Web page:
SLM is the key to all processes and functions in ITIL©. The common area in SLM is Service Level Agreements (SLAs. We will use Incident Management and Service Request Fulfillment to implement this:
Agree and publish Service Level Agreements for Incident Management response times and resolution times. The following table provides an example of the SLM inputs for five categories (priority) of incidents based on urgency and impact. The second table provides an example of the SLM inputs for the Service Request Fulfillment:
Target first response
Target resolution time
Service Request priority
Target first response
Install and configure an appropriate ITSM tool with SLM implementation capabilities (for example, SCSM).
Configure the tool with the details of the organization SLM requirements.
Capture the SLM metrics. Examples of some incident metrics are as follows:
Number of SLA breaches
Average time to resolve incidents
Number of incidents per week/month/quarter
Monitor the operational adherence to the SLM metric.
Report and adjust the appropriate execution of the processes to ensure adherence is in line with the agreed SLM objectives.
Service Level Management is what we use to ensure that IT capabilities are aligned with customer expectations of the services provided by IT. The successful implementation of SLM involves creating agreements between the supplier of services (IT and supporting third parties), and the consumer of the services (business customers). A driver for successful SLM is when an organization commits to compliance with industry-recognized standards. The following standards are typical drivers:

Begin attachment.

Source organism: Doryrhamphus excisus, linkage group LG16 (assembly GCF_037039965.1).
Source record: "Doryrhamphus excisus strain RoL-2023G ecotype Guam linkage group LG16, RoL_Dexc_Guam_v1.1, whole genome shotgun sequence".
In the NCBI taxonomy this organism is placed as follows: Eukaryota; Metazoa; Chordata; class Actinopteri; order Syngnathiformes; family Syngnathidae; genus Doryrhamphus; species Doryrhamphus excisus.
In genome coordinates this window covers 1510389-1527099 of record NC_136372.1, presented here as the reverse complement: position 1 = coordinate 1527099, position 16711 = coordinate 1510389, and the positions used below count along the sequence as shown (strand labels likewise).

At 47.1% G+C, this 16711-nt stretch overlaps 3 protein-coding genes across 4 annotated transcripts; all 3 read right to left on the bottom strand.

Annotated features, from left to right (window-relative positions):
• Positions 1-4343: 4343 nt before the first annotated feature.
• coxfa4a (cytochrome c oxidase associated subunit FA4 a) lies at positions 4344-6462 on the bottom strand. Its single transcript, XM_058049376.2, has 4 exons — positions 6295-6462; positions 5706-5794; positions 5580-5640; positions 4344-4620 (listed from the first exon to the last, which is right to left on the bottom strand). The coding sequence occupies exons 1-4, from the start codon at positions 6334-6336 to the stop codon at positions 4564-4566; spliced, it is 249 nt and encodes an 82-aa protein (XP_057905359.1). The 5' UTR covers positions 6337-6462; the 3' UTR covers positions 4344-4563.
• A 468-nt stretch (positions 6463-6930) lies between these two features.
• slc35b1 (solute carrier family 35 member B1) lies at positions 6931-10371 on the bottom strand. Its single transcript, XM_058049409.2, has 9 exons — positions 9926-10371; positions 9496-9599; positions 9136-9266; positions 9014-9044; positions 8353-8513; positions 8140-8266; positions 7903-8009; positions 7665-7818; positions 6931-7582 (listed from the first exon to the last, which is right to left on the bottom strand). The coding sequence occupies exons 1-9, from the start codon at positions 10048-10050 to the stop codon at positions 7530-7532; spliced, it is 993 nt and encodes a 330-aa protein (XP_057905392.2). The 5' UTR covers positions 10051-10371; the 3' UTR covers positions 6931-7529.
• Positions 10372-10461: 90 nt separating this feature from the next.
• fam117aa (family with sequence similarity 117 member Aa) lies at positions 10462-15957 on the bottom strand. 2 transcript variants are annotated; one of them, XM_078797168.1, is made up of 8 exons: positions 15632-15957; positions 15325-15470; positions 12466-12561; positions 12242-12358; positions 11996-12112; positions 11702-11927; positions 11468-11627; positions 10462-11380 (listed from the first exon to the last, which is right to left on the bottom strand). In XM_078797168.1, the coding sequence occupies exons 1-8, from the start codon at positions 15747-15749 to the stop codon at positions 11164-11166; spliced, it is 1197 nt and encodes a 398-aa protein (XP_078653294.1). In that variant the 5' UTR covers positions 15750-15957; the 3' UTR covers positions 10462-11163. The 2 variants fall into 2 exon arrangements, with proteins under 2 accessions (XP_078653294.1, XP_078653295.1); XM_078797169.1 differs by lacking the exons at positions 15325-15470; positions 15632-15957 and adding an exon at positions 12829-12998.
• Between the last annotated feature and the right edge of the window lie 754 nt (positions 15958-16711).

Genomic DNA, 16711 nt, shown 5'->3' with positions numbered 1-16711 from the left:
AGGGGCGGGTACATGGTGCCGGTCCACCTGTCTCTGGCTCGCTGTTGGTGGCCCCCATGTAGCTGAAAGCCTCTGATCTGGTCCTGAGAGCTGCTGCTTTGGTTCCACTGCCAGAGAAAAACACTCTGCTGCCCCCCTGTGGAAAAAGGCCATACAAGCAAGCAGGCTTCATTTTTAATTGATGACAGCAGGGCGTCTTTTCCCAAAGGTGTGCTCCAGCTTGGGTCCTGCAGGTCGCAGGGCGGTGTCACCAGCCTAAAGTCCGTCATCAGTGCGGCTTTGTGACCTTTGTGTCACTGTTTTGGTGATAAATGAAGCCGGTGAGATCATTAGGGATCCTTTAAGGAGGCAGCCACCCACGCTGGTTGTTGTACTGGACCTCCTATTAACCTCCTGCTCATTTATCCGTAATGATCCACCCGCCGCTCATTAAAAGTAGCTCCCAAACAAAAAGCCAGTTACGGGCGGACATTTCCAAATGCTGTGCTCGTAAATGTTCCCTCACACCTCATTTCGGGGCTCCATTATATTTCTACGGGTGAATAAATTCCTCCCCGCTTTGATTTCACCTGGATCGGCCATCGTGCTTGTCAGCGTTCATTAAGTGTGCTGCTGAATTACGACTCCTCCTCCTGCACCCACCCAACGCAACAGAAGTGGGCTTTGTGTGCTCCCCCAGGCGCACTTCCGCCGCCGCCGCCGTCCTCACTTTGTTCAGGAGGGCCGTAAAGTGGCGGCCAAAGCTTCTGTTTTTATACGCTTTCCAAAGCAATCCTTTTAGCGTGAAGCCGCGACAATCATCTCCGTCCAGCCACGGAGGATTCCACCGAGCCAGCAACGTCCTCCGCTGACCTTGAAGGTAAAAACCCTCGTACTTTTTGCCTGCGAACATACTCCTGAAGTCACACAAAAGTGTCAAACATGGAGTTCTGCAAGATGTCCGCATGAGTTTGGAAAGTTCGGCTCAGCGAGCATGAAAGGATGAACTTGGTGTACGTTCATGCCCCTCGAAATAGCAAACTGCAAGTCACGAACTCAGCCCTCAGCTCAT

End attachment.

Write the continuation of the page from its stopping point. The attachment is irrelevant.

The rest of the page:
The overall goal is to ensure services are delivered at the right cost to the expectations of the service consumers. SLM is at its most effective when we create credible agreements, report proactively on performance of the service, and accurately capture the service consumer's feedback (for example, using customer satisfaction surveys).
Technically, all ITSM processes in this chapter can be implemented independently in SCSM. Based on best practice, an order of implementing the process is recommended.
A general understanding of the objectives of ITSM frameworks is required for this recipe. Also, a basic understanding of all ITSM processes described in this chapter is required.
The following figure provides a diagram of information flow, trigger options, and relationships between the ITSM processes in SCSM: